Rosary Markings

  Year of the Rosary, October 2002 - October 2003

The Mysteries of Light and the Sacraments

The Luminous Mysteries, as proposed by Pope John Paul II in his Apostolic Letter "Rosarium Virginis Mariae," include the baptism of Jesus, the wedding feast at Cana, the proclamation of the Gospel (a call to repentance), the Transfiguration, and the institution of the Eucharist.  These mysteries also speak to and provide ample space for meditation on the sacraments which Jesus left with His followers as signs of His life among us.

1. The baptism of Jesus, obviously, points to our own Baptism.  He came and gave us the example of humanity in need of belonging to a family, not just a physical family but a spiritual one as well.  We are bound together in God's family through the sacrament of Baptism.  However, the baptism of Jesus, also initiated His public ministry.  For us, the sacrament of Confirmation does that.  We become soldiers for Christ and begin a lifetime of service to God and His Church and all people.

 

 

2.  The wedding feast of Cana obviously points to the sacrament of Matrimony.  Two become one, and the Lord blesses the union and wants it to be fruitful.  He provides for the abundance of living through this union.  He provides and makes the ordinary and the common, extraordinary and miraculous.  He takes the water of two individuals and gives them the wine of growth and new life to be a reflection of the love God Himself is.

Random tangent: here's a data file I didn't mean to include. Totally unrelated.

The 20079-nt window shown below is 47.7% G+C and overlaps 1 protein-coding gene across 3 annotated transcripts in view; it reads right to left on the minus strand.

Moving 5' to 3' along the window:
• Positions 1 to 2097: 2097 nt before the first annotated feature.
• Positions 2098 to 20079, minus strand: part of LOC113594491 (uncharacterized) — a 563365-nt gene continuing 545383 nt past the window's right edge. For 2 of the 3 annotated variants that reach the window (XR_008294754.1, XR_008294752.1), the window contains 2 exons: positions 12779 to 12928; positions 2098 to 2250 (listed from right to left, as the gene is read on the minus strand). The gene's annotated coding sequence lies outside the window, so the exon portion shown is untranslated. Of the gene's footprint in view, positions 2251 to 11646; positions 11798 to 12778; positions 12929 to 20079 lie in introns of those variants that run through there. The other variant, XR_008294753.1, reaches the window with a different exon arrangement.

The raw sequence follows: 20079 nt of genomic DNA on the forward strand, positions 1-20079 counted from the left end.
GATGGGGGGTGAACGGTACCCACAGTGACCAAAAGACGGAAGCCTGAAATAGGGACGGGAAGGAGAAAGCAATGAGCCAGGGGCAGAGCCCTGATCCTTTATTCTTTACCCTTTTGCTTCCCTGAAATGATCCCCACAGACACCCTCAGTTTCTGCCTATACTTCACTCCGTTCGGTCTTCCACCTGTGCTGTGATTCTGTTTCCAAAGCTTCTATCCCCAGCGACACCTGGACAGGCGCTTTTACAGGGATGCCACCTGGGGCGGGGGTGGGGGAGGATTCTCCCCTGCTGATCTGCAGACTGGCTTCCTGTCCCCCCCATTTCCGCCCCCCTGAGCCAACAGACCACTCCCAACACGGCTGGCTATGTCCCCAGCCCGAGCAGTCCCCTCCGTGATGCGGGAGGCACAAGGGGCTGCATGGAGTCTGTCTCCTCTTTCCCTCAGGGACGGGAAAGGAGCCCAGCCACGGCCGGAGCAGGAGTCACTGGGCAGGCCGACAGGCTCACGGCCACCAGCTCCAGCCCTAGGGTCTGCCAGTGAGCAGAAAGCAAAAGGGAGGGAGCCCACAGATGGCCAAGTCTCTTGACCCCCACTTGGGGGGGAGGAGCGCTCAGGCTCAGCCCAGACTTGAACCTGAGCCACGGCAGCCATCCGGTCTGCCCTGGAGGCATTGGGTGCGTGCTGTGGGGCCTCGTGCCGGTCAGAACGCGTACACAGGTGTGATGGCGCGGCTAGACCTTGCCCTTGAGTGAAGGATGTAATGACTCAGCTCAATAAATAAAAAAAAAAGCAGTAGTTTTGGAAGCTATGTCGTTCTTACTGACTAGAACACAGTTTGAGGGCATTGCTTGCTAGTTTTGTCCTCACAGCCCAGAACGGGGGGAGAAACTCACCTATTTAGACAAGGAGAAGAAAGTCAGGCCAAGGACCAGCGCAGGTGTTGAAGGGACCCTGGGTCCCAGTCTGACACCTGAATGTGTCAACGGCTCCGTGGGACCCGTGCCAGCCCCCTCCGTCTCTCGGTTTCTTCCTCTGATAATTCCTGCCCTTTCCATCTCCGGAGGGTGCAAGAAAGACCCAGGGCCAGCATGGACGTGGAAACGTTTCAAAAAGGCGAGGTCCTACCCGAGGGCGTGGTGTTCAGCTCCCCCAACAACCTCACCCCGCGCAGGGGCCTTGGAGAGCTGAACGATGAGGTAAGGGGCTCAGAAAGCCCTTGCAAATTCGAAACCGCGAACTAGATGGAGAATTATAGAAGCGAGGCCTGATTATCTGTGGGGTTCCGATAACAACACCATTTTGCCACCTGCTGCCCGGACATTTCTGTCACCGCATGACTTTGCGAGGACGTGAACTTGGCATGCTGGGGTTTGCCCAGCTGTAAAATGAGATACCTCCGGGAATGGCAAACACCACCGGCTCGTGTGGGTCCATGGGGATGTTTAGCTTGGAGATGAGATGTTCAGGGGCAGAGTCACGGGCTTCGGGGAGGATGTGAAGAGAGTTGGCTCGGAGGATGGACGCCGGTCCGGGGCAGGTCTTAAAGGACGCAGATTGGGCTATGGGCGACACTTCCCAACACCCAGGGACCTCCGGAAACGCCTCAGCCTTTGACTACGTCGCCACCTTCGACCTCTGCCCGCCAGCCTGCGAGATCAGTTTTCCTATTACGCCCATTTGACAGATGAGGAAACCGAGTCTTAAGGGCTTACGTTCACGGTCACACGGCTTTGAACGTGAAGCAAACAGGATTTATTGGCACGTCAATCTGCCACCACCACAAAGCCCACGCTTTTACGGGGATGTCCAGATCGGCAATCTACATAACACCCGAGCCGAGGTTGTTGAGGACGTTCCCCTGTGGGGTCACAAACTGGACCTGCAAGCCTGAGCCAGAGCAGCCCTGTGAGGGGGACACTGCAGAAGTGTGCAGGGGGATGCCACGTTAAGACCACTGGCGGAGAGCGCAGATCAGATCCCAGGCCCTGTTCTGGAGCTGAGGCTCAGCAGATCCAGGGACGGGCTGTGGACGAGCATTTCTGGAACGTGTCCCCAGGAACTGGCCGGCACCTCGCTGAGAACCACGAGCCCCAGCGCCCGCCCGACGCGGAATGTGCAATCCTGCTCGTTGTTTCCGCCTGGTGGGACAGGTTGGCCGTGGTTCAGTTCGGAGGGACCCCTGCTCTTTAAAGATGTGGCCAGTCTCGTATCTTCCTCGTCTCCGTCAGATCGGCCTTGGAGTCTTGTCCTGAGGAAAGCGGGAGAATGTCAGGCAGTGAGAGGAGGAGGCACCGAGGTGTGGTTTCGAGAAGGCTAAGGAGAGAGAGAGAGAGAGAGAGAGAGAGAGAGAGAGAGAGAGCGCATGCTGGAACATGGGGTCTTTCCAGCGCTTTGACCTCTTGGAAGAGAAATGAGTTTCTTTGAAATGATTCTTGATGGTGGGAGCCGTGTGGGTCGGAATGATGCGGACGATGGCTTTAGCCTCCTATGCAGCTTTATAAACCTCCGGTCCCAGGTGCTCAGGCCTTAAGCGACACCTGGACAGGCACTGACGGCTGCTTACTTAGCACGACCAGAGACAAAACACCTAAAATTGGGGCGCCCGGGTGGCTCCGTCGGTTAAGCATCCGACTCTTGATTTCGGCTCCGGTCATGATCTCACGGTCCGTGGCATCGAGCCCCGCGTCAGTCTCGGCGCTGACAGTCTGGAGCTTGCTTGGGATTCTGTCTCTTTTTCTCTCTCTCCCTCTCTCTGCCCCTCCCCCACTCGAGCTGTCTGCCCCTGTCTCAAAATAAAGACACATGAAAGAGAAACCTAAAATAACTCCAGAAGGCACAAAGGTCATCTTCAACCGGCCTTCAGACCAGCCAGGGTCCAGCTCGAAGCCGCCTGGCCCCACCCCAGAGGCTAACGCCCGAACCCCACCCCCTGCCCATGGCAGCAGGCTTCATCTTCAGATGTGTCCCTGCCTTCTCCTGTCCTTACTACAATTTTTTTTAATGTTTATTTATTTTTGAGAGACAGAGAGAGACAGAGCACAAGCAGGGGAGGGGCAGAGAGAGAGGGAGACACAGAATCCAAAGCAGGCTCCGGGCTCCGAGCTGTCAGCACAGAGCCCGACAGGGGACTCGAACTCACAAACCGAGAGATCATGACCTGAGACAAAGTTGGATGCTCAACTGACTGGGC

3.  The Proclamation of the Gospel is a call to repentance, a call to be reconciled, a call to change.  It is the sacrament of  Reconciliation put before us as a means to mend our ways and climb back up on the lap of our loving Father.  It is a means to make things right again and live in His love with grace and purity.  It is the cleansing that makes us whole again, fortified to continue on our path to live with Him forever.

4.   The Transfiguration is an invitation to be in the presence of Jesus and in His glory.  It is the hope of our own share in His glory.  The sacrament of the sick can give us that same hope.  The hope of healing and reunion with the One who created us and who calls us to Himself is made available.  It's a way of seeing the Law and Prophets in the light of the Person of Jesus in glory.  In this sacrament we become a part of Christ's transfiguration, in the flesh, yet renewed and fully alive.  Our earthly body is only part of the whole picture yet important enough for our Savior to redeem it as well as our souls.  In this sacrament we pray for healing:  physical, mental, emotional and spiritual. Past and present.  

 

5.  Finally, the institution of the Eucharist, the commemoration of the Last Supper, is obviously a mystery that speaks of the sacrament of Eucharist.  It speaks of our receiving the glorified, risen Jesus as food and drink to nourish us on this earthly journey.  It also speaks of the sacrament of Holy Orders.  Who but the priest can take bread and wine and provide for us Jesus, body and blood, soul and divinity?  By the grace of the sacrament, we are given those who will provide for us the Bread come down from heaven to sustain us on our journey to heaven.

Yes, the Luminous Mysteries are Mysteries of grace - grace through the sacraments.  Yes, the Luminous Mysteries are mysteries of life.  Jesus' life stands as an example for our lives, lighting our way as we follow His way.

Written by Carol Svisco

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